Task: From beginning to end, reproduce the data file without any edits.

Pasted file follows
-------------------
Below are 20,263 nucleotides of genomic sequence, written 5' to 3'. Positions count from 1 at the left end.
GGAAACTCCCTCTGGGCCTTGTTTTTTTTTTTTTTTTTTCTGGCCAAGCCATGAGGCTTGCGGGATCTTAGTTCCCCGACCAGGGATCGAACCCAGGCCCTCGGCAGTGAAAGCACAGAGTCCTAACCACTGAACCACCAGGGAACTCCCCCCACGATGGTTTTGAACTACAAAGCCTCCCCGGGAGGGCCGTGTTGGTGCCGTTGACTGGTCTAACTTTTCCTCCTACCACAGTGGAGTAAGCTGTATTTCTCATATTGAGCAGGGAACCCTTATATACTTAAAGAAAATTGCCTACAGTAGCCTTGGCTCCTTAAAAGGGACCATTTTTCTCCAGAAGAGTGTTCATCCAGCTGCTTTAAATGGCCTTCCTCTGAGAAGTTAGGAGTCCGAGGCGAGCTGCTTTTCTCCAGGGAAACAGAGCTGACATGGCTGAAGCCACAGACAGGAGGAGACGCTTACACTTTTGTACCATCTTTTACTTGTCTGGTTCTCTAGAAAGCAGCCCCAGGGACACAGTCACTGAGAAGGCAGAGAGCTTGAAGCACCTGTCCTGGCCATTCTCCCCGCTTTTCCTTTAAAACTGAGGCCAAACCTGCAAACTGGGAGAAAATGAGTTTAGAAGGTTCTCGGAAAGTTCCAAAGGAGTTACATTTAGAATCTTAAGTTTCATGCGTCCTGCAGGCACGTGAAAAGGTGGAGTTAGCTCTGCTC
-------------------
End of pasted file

Below are 20,263 nucleotides of genomic sequence, written 5' to 3'. Positions count from 1 at the left end.
GGAAACTCCCTCTGGGCCTTGTTTTTTTTTTTTTTTTTTCTGGCCAAGCCATGAGGCTTGCGGGATCTTAGTTCCCCGACCAGGGATCGAACCCAGGCCCTCGGCAGTGAAAGCACAGAGTCCTAACCACTGAACCACCAGGGAACTCCCCCCACGATGGTTTTGAACTACAAAGCCTCCCCGGGAGGGCCGTGTTGGTGCCGTTGACTGGTCTAACTTTTCCTCCTACCACAGTGGAGTAAGCTGTATTTCTCATATTGAGCAGGGAACCCTTATATACTTAAAGAAAATTGCCTACAGTAGCCTTGGCTCCTTAAAAGGGACCATTTTTCTCCAGAAGAGTGTTCATCCAGCTGCTTTAAATGGCCTTCCTCTGAGAAGTTAGGAGTCCGAGGCGAGCTGCTTTTCTCCAGGGAAACAGAGCTGACATGGCTGAAGCCACAGACAGGAGGAGACGCTTACACTTTTGTACCATCTTTTACTTGTCTGGTTCTCTAGAAAGCAGCCCCAGGGACACAGTCACTGAGAAGGCAGAGAGCTTGAAGCACCTGTCCTGGCCATTCTCCCCGCTTTTCCTTTAAAACTGAGGCCAAACCTGCAAACTGGGAGAAAATGAGTTTAGAAGGTTCTCGGAAAGTTCCAAAGGAGTTACATTTAGAATCTTAAGTTTCATGCGTCCTGCAGGCACGTGAAAAGGTGGAGTTAGCTCTGCTC